-

The Observer is a Student-run, daily print & online newspaper serving Notre Dame & Saint Mary's. Learn more about us.

-

news

United Way president speaks about working poverty

| Thursday, November 17, 2016

Matt Harrington, president and CEO of United Way of St. Joseph County, said 50 percent of families in the county struggle to make ends meet — even when its members have jobs.

During a lunchtime discussion held in Geddes Hall, Harrington talked about the pressing social concern of poverty in St. Joseph County and United Way’s current approaches to addressing it. He first shared  United Way’s past successes in other regions of the country due to “redistributing resources and creating impact,” he said.

“Fifteen years ago, our goal was to make United Way something to everyone,” he said. “Now, our goal is to continue helping with education and income, and help to turn the lights on.”

Harrington said United Way is determined to bring the same kind of impact to St. Joseph.

“We would take a look at what were the needs in the community, and then start doing research,” Harrington said.

Harrington explained that, in order to determine the level of financial need in each region, United Way launched a survey called “Asset Limited, Income Constrained, Employed” (ALICE). The main focus of it is “to consider those families, which are referred to as ALICE, that have jobs but are still struggling,” rather than merely measuring the number of unemployed families, Harrington said.

The results of ALICE in St. Joseph County shows that 50 percent of families are still “finding a way to afford the basic needs,” Harrington said.

“We really want the government to do something about poverty and to help those who work hard but still can’t make ends meet,” he said.

One barrier ALICE families face is the lack of  federal support because of they are over a maximum income threshold, Harrington said.

To illustrate his point, Harrington divided the audience into groups of four to do a “poverty simulation activity.” Each group was a family with a married couple and two kids, and they were asked to assign financial weights on the resources (i.e. households, transportation) they would invest in with a limited budget. The activity simulated the difficulties ALICE families face when lack of financial resources  are aggravated by unemployment and unexpected emergencies.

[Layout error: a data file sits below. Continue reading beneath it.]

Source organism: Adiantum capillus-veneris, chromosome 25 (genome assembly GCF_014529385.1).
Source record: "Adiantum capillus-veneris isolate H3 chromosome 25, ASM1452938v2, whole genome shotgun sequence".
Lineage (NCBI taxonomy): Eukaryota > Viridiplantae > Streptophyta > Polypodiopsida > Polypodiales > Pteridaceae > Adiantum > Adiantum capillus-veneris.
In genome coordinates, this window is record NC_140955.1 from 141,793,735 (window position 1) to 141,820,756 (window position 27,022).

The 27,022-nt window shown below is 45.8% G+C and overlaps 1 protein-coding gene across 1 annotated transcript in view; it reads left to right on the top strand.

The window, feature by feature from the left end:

“It’s so difficult to prioritize any resources, and we realize how reliant we are on [the] school system to provide meals,” an audience member said after the exercise..

Another audience member explained the difficulties his group faced when deciding between paying for healthcare or two meals a day.

“It’s sad to think that when you’re that poor, healthcare would be the last thing you think about,”  the audience member said.

The activity was an “emotional exercise of making tough choices,” Harrington said.

He stressed that the emergence of new urban poverties leads to social unrest like potential domestic violence.

Harrington said United Way proposes a structure of three steps of tackling poverty in St. Joseph, beginning with helping young children.

“Many of those who were poor at five are still poor in their thirties,” he said.

Helping kids smoothly transition to middle and high school is the second step, Harrington said. Thus, United Way supplements traditional child care with education to ensure kindergarten readiness. 

“Many people neglect this step, which is why we only have 70 percent of the population being high school graduates here,” he said.

Harrington said the final step is helping stabilize families through financial support and literacy education. United Way seeks to find community solutions through “collective impact,” identifying a common agenda through collaboration among different community partners, each enforcing the other. He said collective impact stresses  “continuous communication” between each sector and “supporter organizations” that do logistics..

To ensure accountability of local organizations, United Way adopted various quantity and quality measures, Harrington said. They wanted to show their donors “accreditation of their support.”

“We are intrigued by the problems and look forward to seeing the results in St. Joseph,” he said.

Tags: , ,

About Erin Shang

Contact Erin